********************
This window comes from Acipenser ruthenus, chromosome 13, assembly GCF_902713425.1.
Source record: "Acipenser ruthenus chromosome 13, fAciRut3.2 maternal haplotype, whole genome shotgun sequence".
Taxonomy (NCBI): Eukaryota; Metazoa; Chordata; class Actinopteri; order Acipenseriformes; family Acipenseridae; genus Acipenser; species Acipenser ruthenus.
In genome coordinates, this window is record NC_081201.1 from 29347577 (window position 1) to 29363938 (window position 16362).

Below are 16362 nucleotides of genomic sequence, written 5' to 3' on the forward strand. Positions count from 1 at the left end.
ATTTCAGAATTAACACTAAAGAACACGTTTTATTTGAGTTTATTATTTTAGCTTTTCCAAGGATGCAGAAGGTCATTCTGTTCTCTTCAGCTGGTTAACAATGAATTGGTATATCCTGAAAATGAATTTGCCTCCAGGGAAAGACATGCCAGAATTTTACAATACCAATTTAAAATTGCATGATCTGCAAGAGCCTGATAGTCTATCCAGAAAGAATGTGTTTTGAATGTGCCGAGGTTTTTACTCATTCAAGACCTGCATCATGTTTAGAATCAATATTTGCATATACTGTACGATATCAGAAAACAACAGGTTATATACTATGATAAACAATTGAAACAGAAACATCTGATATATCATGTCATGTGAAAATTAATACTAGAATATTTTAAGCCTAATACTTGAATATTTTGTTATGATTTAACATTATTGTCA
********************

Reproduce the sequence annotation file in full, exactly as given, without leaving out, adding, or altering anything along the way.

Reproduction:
This window comes from Acipenser ruthenus, chromosome 13, assembly GCF_902713425.1.
Source record: "Acipenser ruthenus chromosome 13, fAciRut3.2 maternal haplotype, whole genome shotgun sequence".
Taxonomy (NCBI): Eukaryota; Metazoa; Chordata; class Actinopteri; order Acipenseriformes; family Acipenseridae; genus Acipenser; species Acipenser ruthenus.
In genome coordinates, this window is record NC_081201.1 from 29347577 (window position 1) to 29363938 (window position 16362).

Below are 16362 nucleotides of genomic sequence, written 5' to 3' on the forward strand. Positions count from 1 at the left end.
ATTTCAGAATTAACACTAAAGAACACGTTTTATTTGAGTTTATTATTTTAGCTTTTCCAAGGATGCAGAAGGTCATTCTGTTCTCTTCAGCTGGTTAACAATGAATTGGTATATCCTGAAAATGAATTTGCCTCCAGGGAAAGACATGCCAGAATTTTACAATACCAATTTAAAATTGCATGATCTGCAAGAGCCTGATAGTCTATCCAGAAAGAATGTGTTTTGAATGTGCCGAGGTTTTTACTCATTCAAGACCTGCATCATGTTTAGAATCAATATTTGCATATACTGTACGATATCAGAAAACAACAGGTTATATACTATGATAAACAATTGAAACAGAAACATCTGATATATCATGTCATGTGAAAATTAATACTAGAATATTTTAAGCCTAATACTTGAATATTTTGTTATGATTTAACATTATTGTCA